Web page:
The Fate of Cesar Chavez’s Dream
In her important new book, "The Union of Their Dreams - Power, Hope, and Struggle in Cesar Chavez's Farm Worker Movement" Miriam Pawel chronicles how a movement to unionize farmworkers failed to realize its charismatic founder’s vision as his relatives turned a union into a family business.
Book Review by Marc Cooper on the Fate of Cesar Chavez’s Dream
In the midst of a searing heat wave in the summer of 2005, three Mexican-born California farmworkers succumbed to the relentless sun within a few weeks of each other. Outraged local community groups, some with roots in but no longer affiliated with the legendary United Farm Workers union, organized a protest march and rally in the gritty town of Arvin, in California’s Central Valley.
At the last minute, a delegation from the UFW more or less commandeered the event from the original organizers. I was there reporting on the conditions in California’s fields (for a piece that would be published few weeks later in the L.A. Weekly) when I saw the UFW arrive. Accompanied by a caravan of shiny vans, with a high-tech mobile broadcast unit along from one of the union-run radio stations, UFW members in trademark red-and-black T-shirts disembarked from a couple of buses and joined the crowd assembled in a church patio.
The contrast couldn’t have been more stark. The farmworkers were dusty and rail-thin and mostly young men dressed in jeans and work shirts. Many, if not most, were fairly recent border-hoppers from the impoverished Mexican state of Oaxaca. And most of them were Mixtec Indians who spoke choppy Spanish. The UFW members, by contrast, were older, clearly middle-class, many of them Chicanos, many of them college-educated, thick around the middle and wearing neatly pressed chinos.
As one of their leaders used a bullhorn to shout “Viva La Causa! Viva Cesar Chavez!” many of the heat-weary farmworkers only politely clapped or just stood unmoved.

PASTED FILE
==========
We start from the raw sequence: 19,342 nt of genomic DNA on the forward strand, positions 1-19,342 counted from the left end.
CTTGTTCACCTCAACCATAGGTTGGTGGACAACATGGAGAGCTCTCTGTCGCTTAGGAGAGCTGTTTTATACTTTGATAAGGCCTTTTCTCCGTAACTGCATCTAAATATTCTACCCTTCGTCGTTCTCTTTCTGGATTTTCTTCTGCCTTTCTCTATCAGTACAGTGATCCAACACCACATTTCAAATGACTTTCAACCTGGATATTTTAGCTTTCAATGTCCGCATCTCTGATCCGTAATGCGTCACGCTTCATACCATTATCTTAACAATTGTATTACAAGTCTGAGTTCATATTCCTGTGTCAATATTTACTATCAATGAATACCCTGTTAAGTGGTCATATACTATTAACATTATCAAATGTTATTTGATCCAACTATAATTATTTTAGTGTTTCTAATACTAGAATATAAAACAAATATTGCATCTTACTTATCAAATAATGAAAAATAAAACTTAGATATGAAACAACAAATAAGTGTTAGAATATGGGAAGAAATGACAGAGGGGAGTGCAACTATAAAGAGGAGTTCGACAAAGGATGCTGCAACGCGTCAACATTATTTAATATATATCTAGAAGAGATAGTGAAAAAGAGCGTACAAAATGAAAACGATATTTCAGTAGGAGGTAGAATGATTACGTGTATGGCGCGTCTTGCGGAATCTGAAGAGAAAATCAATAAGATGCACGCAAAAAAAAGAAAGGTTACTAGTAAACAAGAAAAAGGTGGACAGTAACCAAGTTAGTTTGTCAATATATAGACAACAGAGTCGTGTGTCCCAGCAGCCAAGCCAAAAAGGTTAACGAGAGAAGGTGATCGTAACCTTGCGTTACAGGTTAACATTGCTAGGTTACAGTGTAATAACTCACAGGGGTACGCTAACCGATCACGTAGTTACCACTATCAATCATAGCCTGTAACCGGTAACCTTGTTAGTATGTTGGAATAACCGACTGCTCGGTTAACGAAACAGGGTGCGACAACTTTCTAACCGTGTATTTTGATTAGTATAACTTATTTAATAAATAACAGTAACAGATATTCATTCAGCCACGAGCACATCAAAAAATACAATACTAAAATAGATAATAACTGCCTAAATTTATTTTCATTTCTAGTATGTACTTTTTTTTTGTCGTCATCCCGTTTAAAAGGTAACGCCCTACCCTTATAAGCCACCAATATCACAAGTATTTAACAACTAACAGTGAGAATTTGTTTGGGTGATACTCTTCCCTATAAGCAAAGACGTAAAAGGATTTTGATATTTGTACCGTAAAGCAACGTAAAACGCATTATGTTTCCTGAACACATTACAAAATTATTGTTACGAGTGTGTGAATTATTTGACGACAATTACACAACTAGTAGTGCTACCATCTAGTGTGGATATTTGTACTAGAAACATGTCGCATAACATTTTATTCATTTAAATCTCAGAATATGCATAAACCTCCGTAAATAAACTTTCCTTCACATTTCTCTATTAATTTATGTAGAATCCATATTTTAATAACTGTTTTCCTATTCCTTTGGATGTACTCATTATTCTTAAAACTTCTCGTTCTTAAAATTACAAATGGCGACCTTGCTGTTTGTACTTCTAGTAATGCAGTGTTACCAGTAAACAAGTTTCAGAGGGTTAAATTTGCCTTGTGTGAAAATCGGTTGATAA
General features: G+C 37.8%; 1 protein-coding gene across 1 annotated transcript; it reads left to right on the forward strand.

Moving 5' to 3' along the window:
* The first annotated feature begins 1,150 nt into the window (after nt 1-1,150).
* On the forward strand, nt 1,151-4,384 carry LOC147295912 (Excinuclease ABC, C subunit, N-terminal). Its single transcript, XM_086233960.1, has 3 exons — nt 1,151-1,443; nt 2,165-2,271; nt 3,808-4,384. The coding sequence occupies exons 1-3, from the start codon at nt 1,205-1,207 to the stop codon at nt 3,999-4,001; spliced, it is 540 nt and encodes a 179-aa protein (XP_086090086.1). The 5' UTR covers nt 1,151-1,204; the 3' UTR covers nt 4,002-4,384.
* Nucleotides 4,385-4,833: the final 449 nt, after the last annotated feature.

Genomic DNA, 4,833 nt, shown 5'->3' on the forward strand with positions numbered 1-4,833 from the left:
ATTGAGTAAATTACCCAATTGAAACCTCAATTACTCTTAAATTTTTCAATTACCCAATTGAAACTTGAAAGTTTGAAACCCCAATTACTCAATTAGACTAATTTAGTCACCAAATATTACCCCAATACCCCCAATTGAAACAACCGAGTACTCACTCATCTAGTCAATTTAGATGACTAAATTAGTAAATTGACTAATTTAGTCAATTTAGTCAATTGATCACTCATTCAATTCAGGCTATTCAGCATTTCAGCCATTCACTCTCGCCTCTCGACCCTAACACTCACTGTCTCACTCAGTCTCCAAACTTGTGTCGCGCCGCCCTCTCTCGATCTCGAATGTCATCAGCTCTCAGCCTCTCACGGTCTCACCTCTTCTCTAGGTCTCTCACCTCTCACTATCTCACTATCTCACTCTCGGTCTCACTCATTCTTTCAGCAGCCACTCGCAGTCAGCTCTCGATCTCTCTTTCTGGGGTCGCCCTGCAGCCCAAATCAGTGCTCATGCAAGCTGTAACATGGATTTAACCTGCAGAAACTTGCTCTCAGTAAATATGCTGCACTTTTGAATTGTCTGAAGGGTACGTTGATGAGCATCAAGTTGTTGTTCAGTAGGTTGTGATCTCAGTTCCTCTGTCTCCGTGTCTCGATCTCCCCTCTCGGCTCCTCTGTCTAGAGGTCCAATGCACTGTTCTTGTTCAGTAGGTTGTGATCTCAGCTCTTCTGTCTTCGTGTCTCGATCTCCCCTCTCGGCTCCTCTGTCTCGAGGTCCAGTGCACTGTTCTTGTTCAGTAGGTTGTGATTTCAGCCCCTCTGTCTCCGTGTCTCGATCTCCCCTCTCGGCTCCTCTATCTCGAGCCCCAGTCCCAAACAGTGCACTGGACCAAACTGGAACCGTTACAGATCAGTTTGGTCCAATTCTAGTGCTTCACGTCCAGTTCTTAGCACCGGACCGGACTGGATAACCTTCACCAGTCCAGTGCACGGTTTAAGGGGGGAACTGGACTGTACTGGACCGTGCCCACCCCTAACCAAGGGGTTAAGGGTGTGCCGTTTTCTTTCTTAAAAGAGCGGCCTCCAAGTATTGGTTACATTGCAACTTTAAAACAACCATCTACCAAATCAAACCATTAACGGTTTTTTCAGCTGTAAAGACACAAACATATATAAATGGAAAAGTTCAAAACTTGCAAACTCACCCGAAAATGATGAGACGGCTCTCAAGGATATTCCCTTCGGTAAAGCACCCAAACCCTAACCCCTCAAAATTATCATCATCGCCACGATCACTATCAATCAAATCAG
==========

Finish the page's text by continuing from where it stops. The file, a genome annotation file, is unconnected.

Among those who have worked as California farmworker advocates, or who have done any reporting among such advocates over the last decade or so, there’s a well-known and grim joke: Ask almost any farmworker today just who is Cesar Chavez and the answer is that he’s a great boxer—Julio Cesar Chavez, that is.
If one needed any proof of the waning influence of Chavez’s UFW, he or she would have to look no further than a momentous union election held shortly after this rally at the giant Giumarra vineyards. Even though the union had had one of its first contracts with the massive grower and was riding the crest of anger over the recent heat-related deaths (so dire that even California Gov. Arnold Schwarzenegger imposed an emergency order to give some relief to fieldworkers), the UFW was soundly defeated in a slap-dash drive to reunionize the Giumarra workers.
Again, this was hardly a surprise to those few lawyers, advocates and organizers still paying attention to California’s campesinos. By 2005, the UFW held no contracts with any Central California table grape growers. Indeed, more than 40 years after its founding, only about 1 percent—or 5,000—of the state’s farmworkers were organized by the UFW. The union reaped revenues of $20 million to $30 million a year by cashing in on the iconic stature of its founder, who died in 1993. And it controlled a $150 million network of affiliated foundations, charities, service groups, construction firms and housing corporations, managed mostly by Cesar Chavez’s offspring and relatives. But it simply did not organize farmworkers. It was a family business. Not a union.
In the spring following that overheated summer of 2005, then-Los Angeles Times reporter Miriam Pawel set off a ruckus by writing a deeply researched multipart series detailing this tragic decline of the UFW and the rampant Chavez family nepotism that was capitalizing on the name of the union’s founder while ignoring the plight of its supposed constituents.
Some Latino and leftist groups went apoplectic over the public critique of the Chavez legacy. The union reacted furiously, picketing the Times, handing ultimatums to its then-editor and ultimately issuing a 62-page letter from one of its lawyers threatening to sue Pawel and the Times unless they retracted the story. And, not coincidentally, the L.A. Weekly and this author was served with a similar threat, in a 20-page demand, over a similar piece I had written before Pawel’s series.